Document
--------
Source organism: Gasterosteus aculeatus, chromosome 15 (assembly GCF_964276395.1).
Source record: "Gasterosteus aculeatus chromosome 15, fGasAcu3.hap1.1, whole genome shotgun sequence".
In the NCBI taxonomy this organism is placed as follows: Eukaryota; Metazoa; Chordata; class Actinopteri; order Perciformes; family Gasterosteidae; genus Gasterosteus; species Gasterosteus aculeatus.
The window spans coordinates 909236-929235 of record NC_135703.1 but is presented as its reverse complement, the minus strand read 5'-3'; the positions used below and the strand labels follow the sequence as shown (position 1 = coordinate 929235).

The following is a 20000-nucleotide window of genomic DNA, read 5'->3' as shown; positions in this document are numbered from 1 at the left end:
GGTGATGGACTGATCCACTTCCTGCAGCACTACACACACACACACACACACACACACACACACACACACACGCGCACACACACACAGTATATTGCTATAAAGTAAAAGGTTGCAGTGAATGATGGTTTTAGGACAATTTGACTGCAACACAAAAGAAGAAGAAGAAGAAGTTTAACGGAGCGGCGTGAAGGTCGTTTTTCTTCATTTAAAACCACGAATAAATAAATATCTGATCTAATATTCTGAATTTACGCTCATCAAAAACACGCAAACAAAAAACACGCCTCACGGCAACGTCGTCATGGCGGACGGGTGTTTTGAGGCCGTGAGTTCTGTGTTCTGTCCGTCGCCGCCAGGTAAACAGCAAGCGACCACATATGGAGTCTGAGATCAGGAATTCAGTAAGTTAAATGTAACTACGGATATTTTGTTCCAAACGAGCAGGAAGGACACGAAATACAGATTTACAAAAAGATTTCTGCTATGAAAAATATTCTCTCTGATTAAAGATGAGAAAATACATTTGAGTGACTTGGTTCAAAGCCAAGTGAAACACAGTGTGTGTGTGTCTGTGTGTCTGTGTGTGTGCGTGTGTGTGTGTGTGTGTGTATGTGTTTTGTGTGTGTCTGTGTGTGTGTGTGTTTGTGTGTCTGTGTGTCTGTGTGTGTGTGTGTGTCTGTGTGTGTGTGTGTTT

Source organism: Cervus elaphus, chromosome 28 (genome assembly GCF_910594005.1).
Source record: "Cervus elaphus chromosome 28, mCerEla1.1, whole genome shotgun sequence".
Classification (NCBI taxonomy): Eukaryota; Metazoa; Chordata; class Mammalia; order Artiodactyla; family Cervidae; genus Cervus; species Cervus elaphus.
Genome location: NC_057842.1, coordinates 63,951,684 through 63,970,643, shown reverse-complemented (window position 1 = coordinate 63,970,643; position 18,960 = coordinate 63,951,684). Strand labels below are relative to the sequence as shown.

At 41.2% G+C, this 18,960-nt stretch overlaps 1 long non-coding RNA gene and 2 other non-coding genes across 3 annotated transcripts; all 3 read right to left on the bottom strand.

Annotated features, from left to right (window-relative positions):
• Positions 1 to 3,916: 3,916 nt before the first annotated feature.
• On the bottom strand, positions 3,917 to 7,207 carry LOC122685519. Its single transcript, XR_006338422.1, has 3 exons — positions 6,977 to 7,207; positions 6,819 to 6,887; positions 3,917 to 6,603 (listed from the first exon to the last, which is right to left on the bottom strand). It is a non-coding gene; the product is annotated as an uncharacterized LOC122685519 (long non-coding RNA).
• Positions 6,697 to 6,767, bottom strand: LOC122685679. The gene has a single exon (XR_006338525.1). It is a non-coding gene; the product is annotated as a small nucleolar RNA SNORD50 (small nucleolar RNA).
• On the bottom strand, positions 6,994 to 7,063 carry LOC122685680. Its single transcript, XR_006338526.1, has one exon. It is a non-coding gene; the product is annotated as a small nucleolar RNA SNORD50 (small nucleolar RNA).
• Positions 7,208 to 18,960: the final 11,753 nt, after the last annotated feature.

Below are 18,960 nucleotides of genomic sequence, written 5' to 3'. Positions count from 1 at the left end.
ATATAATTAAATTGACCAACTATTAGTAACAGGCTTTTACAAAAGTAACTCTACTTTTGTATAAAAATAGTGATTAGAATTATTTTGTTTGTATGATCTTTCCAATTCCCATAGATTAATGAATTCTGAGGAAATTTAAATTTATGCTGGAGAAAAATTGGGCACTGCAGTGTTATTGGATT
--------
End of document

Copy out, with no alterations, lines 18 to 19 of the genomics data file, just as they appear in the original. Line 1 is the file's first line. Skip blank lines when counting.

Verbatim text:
Below are 18,960 nucleotides of genomic sequence, written 5' to 3'. Positions count from 1 at the left end.
ATATAATTAAATTGACCAACTATTAGTAACAGGCTTTTACAAAAGTAACTCTACTTTTGTATAAAAATAGTGATTAGAATTATTTTGTTTGTATGATCTTTCCAATTCCCATAGATTAATGAATTCTGAGGAAATTTAAATTTATGCTGGAGAAAAATTGGGCACTGCAGTGTTATTGGATT